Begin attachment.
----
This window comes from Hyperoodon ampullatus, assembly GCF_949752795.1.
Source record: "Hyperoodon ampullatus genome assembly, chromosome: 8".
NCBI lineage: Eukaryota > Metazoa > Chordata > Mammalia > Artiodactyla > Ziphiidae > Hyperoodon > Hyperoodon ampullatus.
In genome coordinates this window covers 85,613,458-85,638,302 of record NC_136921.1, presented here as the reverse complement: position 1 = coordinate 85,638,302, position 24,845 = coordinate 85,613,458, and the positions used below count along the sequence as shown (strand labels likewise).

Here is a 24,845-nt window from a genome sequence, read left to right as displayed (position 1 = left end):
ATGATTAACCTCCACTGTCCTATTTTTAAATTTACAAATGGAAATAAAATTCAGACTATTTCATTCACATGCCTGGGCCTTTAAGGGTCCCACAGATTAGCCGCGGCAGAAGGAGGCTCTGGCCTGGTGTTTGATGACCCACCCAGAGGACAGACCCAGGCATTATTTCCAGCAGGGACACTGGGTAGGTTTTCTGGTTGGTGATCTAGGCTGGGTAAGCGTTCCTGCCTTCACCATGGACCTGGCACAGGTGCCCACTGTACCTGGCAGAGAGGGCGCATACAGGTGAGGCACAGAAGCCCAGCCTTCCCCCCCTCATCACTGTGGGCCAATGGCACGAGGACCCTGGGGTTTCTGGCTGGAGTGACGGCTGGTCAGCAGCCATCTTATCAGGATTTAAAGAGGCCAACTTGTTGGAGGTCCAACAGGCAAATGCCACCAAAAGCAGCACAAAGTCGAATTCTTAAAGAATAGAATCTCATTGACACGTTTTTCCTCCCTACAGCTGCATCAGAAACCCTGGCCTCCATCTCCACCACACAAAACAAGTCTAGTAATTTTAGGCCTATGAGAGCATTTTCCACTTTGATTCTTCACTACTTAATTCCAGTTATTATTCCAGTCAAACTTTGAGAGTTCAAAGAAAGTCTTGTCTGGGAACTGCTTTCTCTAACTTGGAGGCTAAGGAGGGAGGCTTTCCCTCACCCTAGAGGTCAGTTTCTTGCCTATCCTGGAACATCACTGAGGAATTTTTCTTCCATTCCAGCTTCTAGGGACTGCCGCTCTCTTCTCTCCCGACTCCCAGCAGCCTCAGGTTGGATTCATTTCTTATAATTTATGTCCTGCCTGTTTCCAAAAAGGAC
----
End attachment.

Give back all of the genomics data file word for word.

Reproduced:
This window comes from Hyperoodon ampullatus, assembly GCF_949752795.1.
Source record: "Hyperoodon ampullatus genome assembly, chromosome: 8".
NCBI lineage: Eukaryota > Metazoa > Chordata > Mammalia > Artiodactyla > Ziphiidae > Hyperoodon > Hyperoodon ampullatus.
In genome coordinates this window covers 85,613,458-85,638,302 of record NC_136921.1, presented here as the reverse complement: position 1 = coordinate 85,638,302, position 24,845 = coordinate 85,613,458, and the positions used below count along the sequence as shown (strand labels likewise).

Here is a 24,845-nt window from a genome sequence, read left to right as displayed (position 1 = left end):
ATGATTAACCTCCACTGTCCTATTTTTAAATTTACAAATGGAAATAAAATTCAGACTATTTCATTCACATGCCTGGGCCTTTAAGGGTCCCACAGATTAGCCGCGGCAGAAGGAGGCTCTGGCCTGGTGTTTGATGACCCACCCAGAGGACAGACCCAGGCATTATTTCCAGCAGGGACACTGGGTAGGTTTTCTGGTTGGTGATCTAGGCTGGGTAAGCGTTCCTGCCTTCACCATGGACCTGGCACAGGTGCCCACTGTACCTGGCAGAGAGGGCGCATACAGGTGAGGCACAGAAGCCCAGCCTTCCCCCCCTCATCACTGTGGGCCAATGGCACGAGGACCCTGGGGTTTCTGGCTGGAGTGACGGCTGGTCAGCAGCCATCTTATCAGGATTTAAAGAGGCCAACTTGTTGGAGGTCCAACAGGCAAATGCCACCAAAAGCAGCACAAAGTCGAATTCTTAAAGAATAGAATCTCATTGACACGTTTTTCCTCCCTACAGCTGCATCAGAAACCCTGGCCTCCATCTCCACCACACAAAACAAGTCTAGTAATTTTAGGCCTATGAGAGCATTTTCCACTTTGATTCTTCACTACTTAATTCCAGTTATTATTCCAGTCAAACTTTGAGAGTTCAAAGAAAGTCTTGTCTGGGAACTGCTTTCTCTAACTTGGAGGCTAAGGAGGGAGGCTTTCCCTCACCCTAGAGGTCAGTTTCTTGCCTATCCTGGAACATCACTGAGGAATTTTTCTTCCATTCCAGCTTCTAGGGACTGCCGCTCTCTTCTCTCCCGACTCCCAGCAGCCTCAGGTTGGATTCATTTCTTATAATTTATGTCCTGCCTGTTTCCAAAAAGGAC